By GABRIEL GOODWIN
Sunday Times Newspapers
WYANDOTTE — After three resolutions and another reconsideration, residents will get the chance to vote on the general operating millage in May.
The council voted 5-1 for a 3-mill, five-year proposal to go before the voters. Councilman Ted Micuira was the one dissenter, sayig five years was too long a time.
Council members could not agree on the length of time to present to the residents and voted down a five-year, three-year, and four-year duration for the proposed 3 mills.
City Administrator Todd Drysdale proposed the millage during the Nov. 28 meeting because he said the city needs to generate revenue so they can begin to manage the projected financial shortfalls.
Councilors held the vote in abeyance for two weeks, so they could hold a study session before Monday’s meeting and come to a conclusion on how to move forward.
The current budget projects a $1.35 million deficit for the 2016-17 fiscal year, after the 1.75-mill general operating millage expires, and Drysdale recommended the council present a renewal of that tax rate with an increase to 3 mills to residents.
He said the millage would allow the city have a chance at countering the projected financial shortfalls.
In order to present the millage to the residents though, Drysdale said a five-vote majority, with the mayor abstaining, was necessary.
The previous council learned that lesson in 2011 when it voted 4-2 for a 3-mill proposal, which was later rejected by the Attorney General’s Office and Governor’s Office, and had to obtain a super-majority — five votes — to pass the millage.
That council never got that vote and could only agree on the 1.75 mills for three years, which Mayor Joseph Peterson said proved to be inadequate for the needs of the city.
“This is a recommendation we had to do and made a mistake on in the past, so let’s not do that again,” Peterson said. “This millage is what we need and not what we want. It is just to be status quo.
“It is a very difficult situation, but we need the three mills to pass for the full five years. I hope the council will just let the people vote.”
Most opposition to the five-year millage came from Councilors Ted Micuira, Daniel Galeski and Sherri Fricke due to the length of the proposed millage. They said five years is a long time for a millage and would be more comfortable with a three- or four-year millage.
Micuira said he opposed a millage over three years because “the council that proposed the millage should see that millage to its end.”
Galeski wanted a promise from Peterson — that the city would hire two police officers if the proposal is accepted by residents — before he could support any millage proposal, which he never got.
During the discussions on the millage proposal, Peterson and several residents pleaded with the council to “just give the residents the opportunity to vote on whether they want to pay for the tax increase.”
Peterson said he did not want any egos within the council to stand in the way of the residents’ right to vote for the millage increase or strike it down.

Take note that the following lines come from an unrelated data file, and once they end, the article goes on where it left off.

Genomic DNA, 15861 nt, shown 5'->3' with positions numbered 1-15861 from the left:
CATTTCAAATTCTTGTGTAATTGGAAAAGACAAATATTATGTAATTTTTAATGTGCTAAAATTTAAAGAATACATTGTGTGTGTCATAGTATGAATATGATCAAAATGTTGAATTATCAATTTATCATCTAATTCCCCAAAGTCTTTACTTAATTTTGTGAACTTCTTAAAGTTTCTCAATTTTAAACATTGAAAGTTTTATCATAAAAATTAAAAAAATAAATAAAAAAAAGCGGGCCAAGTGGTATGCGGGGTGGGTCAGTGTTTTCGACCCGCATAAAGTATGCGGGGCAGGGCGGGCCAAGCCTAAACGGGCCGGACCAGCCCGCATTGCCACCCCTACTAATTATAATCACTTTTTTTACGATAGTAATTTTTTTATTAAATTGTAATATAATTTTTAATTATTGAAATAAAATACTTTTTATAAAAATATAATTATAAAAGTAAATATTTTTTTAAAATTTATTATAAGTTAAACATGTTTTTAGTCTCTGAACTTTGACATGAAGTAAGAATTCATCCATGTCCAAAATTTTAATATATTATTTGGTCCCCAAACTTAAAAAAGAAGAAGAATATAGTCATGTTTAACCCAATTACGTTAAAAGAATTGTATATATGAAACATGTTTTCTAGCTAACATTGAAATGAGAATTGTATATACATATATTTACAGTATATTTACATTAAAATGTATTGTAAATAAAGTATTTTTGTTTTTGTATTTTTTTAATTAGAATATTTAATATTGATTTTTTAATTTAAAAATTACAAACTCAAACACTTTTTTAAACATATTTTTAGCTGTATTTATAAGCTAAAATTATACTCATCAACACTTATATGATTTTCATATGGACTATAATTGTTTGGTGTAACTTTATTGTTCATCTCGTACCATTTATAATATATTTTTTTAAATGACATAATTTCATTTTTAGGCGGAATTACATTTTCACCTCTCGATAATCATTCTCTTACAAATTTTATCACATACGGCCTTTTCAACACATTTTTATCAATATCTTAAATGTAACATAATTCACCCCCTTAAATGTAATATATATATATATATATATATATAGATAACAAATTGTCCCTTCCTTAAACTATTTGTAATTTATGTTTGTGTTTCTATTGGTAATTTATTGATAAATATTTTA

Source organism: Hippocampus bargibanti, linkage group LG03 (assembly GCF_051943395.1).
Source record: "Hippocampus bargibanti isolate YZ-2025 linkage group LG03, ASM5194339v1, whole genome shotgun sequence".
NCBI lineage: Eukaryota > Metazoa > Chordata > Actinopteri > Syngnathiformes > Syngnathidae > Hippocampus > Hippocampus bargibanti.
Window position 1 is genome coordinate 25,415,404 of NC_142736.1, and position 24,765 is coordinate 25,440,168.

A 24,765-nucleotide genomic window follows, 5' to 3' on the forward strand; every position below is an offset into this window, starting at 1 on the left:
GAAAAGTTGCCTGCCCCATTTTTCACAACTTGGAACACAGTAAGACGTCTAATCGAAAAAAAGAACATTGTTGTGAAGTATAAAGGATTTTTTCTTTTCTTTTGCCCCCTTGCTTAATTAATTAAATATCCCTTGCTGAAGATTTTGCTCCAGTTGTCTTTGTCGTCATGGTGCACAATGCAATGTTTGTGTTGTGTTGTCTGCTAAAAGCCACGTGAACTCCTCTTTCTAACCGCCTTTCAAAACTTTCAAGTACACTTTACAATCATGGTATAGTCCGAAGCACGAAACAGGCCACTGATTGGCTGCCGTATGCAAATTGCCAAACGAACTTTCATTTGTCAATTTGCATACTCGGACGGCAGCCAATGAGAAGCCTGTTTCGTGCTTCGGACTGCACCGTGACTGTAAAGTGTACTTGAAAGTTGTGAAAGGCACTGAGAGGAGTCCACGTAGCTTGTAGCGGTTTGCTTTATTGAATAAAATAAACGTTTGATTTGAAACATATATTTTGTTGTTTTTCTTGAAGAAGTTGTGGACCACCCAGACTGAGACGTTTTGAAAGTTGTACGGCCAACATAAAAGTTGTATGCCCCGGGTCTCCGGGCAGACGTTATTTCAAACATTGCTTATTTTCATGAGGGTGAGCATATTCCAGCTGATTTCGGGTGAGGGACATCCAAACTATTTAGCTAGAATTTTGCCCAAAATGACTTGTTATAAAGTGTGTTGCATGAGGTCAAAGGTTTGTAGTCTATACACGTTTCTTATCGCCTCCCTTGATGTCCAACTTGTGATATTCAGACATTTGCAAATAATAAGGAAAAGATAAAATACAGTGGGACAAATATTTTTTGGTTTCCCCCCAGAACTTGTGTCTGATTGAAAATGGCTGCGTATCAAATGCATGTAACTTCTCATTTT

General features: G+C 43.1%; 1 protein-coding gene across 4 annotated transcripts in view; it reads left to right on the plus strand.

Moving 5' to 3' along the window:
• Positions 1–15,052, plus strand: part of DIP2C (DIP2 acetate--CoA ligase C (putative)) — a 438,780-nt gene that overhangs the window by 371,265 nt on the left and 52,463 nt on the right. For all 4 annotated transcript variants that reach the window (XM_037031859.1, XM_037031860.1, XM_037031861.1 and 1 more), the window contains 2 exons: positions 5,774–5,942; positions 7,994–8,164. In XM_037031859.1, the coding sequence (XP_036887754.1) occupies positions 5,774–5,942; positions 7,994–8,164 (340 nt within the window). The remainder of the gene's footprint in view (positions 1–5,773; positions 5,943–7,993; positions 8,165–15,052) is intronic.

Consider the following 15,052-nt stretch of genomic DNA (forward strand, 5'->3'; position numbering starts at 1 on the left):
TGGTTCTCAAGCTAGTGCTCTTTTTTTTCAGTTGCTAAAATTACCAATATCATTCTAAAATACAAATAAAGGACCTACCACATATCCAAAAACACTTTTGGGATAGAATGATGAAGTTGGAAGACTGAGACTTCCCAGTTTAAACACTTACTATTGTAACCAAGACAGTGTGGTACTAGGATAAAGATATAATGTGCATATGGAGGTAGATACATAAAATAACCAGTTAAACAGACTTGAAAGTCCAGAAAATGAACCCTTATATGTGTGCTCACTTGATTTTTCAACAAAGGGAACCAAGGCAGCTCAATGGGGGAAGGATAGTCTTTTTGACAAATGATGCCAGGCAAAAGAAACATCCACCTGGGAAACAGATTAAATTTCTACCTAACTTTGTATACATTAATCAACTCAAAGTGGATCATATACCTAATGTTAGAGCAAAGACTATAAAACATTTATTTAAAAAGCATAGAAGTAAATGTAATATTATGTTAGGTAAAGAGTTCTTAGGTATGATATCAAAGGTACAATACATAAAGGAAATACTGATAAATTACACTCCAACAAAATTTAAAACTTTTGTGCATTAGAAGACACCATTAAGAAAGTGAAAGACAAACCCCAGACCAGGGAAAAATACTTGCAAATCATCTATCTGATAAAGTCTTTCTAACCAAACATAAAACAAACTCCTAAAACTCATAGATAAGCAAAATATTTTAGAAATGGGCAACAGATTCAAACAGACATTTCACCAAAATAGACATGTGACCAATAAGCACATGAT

“This is only giving the people an opportunity to vote on what they wish,” Peterson said. “It’s going to do a lot for the future of the city It’s $62 a year on a $100,000 house. Please, let’s allow the residents make this decision and not try and control it here on the council.”
Ronnie Culhane, a retired Wyandotte police officer and current resident, advocated for the proposed five years and said he was frustrated and disappointed with the council because he felt they were denying the residents’ right to vote.
“The citizens of this city have the right to determine their own future and the future of this city,” he said. “If we don’t like something, we vote it down, but if we want it, it will get support.
“Give us the chance to vote because this is too important for residents not to vote on it. We are not worried about the 2017 city council, but we are worried about the 2017 Wyandotte.”
Volunteer Wyandotte Cable Producer Lawrence Tavernier said he would start a petition, with the help of the Citizens for Responsible Government in Wyandotte, if a proposal could not be agreed upon by the council.
“It is a long, difficult process,” he said. “But if that process is necessary, after today, I will do what is necessary for this city.”
After the approval, Culhane approached the council one last time to express his appreciation for their reconsideration and their faith in the residents. He also asked the city consider the proposed hiring of two additional officers Fricke, Micuira and Galeski asked for, due the 28-percent increase in crime around the city.
The council agreed to have a budget hearing in early 2014 to consider the effects 3 mills in additional taxes will have on the budget and the possibility of hiring more officers. Peterson said he would ask Police Chief Daniel Grant to be at the budget hearing, so they could discuss the need for more officers.
The millage proposed by the Wyandotte Public Schools Board of Education — to fund its operations through a non-homestead tax — is still set for a February vote, but Peterson said he would contact Supt. Carla Harding to see if the two entities could combine their elections.
Combining the two elections into a May election were being discussed by city officials, but they said the future of the city’s general operating millage was unknown and wanted its approval before those talks could be finalized.
(Gabriel Goodwin can be reached at [email protected])